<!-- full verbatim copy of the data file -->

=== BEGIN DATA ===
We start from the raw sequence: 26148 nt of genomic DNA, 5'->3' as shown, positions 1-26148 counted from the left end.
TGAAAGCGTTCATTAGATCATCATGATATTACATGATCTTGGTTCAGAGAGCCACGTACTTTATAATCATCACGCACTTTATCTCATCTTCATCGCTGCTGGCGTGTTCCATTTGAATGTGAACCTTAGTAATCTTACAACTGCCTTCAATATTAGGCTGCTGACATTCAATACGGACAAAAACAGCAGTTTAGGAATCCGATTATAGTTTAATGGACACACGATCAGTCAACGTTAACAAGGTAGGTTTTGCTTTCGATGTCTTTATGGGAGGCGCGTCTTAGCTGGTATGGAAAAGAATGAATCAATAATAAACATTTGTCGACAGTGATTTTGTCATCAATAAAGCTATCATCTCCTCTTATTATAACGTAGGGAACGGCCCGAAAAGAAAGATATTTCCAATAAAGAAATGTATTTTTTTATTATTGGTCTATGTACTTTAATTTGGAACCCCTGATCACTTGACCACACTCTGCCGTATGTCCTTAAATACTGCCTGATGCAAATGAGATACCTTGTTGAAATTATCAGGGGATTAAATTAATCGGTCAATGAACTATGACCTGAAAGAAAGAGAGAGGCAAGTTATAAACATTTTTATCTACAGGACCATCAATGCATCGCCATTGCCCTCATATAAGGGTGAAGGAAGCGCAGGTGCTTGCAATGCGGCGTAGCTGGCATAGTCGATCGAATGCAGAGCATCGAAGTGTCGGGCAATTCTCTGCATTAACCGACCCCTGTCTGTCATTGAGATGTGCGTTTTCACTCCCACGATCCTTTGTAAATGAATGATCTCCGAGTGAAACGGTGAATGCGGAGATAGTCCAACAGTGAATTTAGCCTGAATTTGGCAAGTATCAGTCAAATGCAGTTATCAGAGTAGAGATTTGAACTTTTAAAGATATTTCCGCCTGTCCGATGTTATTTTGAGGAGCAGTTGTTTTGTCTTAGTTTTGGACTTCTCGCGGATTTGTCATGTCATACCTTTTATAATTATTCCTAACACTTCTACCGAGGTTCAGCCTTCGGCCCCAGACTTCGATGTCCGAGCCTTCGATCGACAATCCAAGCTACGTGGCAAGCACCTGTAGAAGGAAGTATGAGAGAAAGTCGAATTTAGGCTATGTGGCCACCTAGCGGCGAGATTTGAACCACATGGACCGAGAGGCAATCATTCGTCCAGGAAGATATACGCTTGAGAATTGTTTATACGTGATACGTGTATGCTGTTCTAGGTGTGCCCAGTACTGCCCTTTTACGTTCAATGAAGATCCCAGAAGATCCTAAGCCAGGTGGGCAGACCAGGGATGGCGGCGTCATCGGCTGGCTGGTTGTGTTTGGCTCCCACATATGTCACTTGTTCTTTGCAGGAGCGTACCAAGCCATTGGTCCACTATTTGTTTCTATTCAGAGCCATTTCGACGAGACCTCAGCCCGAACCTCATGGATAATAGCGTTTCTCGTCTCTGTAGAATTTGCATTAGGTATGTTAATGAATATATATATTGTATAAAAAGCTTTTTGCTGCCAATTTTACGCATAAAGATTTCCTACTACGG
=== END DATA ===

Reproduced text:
We start from the raw sequence: 26148 nt of genomic DNA, 5'->3' as shown, positions 1-26148 counted from the left end.
TGAAAGCGTTCATTAGATCATCATGATATTACATGATCTTGGTTCAGAGAGCCACGTACTTTATAATCATCACGCACTTTATCTCATCTTCATCGCTGCTGGCGTGTTCCATTTGAATGTGAACCTTAGTAATCTTACAACTGCCTTCAATATTAGGCTGCTGACATTCAATACGGACAAAAACAGCAGTTTAGGAATCCGATTATAGTTTAATGGACACACGATCAGTCAACGTTAACAAGGTAGGTTTTGCTTTCGATGTCTTTATGGGAGGCGCGTCTTAGCTGGTATGGAAAAGAATGAATCAATAATAAACATTTGTCGACAGTGATTTTGTCATCAATAAAGCTATCATCTCCTCTTATTATAACGTAGGGAACGGCCCGAAAAGAAAGATATTTCCAATAAAGAAATGTATTTTTTTATTATTGGTCTATGTACTTTAATTTGGAACCCCTGATCACTTGACCACACTCTGCCGTATGTCCTTAAATACTGCCTGATGCAAATGAGATACCTTGTTGAAATTATCAGGGGATTAAATTAATCGGTCAATGAACTATGACCTGAAAGAAAGAGAGAGGCAAGTTATAAACATTTTTATCTACAGGACCATCAATGCATCGCCATTGCCCTCATATAAGGGTGAAGGAAGCGCAGGTGCTTGCAATGCGGCGTAGCTGGCATAGTCGATCGAATGCAGAGCATCGAAGTGTCGGGCAATTCTCTGCATTAACCGACCCCTGTCTGTCATTGAGATGTGCGTTTTCACTCCCACGATCCTTTGTAAATGAATGATCTCCGAGTGAAACGGTGAATGCGGAGATAGTCCAACAGTGAATTTAGCCTGAATTTGGCAAGTATCAGTCAAATGCAGTTATCAGAGTAGAGATTTGAACTTTTAAAGATATTTCCGCCTGTCCGATGTTATTTTGAGGAGCAGTTGTTTTGTCTTAGTTTTGGACTTCTCGCGGATTTGTCATGTCATACCTTTTATAATTATTCCTAACACTTCTACCGAGGTTCAGCCTTCGGCCCCAGACTTCGATGTCCGAGCCTTCGATCGACAATCCAAGCTACGTGGCAAGCACCTGTAGAAGGAAGTATGAGAGAAAGTCGAATTTAGGCTATGTGGCCACCTAGCGGCGAGATTTGAACCACATGGACCGAGAGGCAATCATTCGTCCAGGAAGATATACGCTTGAGAATTGTTTATACGTGATACGTGTATGCTGTTCTAGGTGTGCCCAGTACTGCCCTTTTACGTTCAATGAAGATCCCAGAAGATCCTAAGCCAGGTGGGCAGACCAGGGATGGCGGCGTCATCGGCTGGCTGGTTGTGTTTGGCTCCCACATATGTCACTTGTTCTTTGCAGGAGCGTACCAAGCCATTGGTCCACTATTTGTTTCTATTCAGAGCCATTTCGACGAGACCTCAGCCCGAACCTCATGGATAATAGCGTTTCTCGTCTCTGTAGAATTTGCATTAGGTATGTTAATGAATATATATATTGTATAAAAAGCTTTTTGCTGCCAATTTTACGCATAAAGATTTCCTACTACGG